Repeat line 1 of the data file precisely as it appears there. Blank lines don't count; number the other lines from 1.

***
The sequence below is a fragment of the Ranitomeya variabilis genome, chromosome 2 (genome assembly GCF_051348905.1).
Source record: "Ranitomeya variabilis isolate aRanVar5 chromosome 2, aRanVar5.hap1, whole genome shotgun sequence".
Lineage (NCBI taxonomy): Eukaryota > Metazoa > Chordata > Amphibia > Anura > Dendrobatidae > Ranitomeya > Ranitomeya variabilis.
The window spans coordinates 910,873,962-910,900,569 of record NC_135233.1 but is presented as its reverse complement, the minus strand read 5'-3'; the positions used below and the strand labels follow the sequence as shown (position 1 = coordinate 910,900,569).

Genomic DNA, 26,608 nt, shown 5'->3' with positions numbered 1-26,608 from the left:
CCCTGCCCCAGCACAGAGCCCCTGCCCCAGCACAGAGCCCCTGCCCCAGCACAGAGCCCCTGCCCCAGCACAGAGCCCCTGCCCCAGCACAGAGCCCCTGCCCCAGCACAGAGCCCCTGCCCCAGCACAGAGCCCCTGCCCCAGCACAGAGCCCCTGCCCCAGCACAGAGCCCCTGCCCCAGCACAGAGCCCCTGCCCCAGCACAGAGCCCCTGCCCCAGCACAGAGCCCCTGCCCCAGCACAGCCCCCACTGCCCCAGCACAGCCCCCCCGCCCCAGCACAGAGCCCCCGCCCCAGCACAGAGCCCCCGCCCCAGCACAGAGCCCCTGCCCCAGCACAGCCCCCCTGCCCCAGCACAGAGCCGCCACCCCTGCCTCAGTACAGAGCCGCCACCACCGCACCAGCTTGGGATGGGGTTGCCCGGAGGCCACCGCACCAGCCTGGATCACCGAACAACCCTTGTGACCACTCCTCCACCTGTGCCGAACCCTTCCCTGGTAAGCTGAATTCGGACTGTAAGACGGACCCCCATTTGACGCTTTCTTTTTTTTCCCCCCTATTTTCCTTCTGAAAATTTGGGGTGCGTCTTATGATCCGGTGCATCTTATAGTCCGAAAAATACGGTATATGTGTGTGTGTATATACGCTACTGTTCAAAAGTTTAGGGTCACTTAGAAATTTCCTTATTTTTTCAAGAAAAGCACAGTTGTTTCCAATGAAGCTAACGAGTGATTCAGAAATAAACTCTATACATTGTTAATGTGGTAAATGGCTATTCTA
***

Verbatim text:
The sequence below is a fragment of the Ranitomeya variabilis genome, chromosome 2 (genome assembly GCF_051348905.1).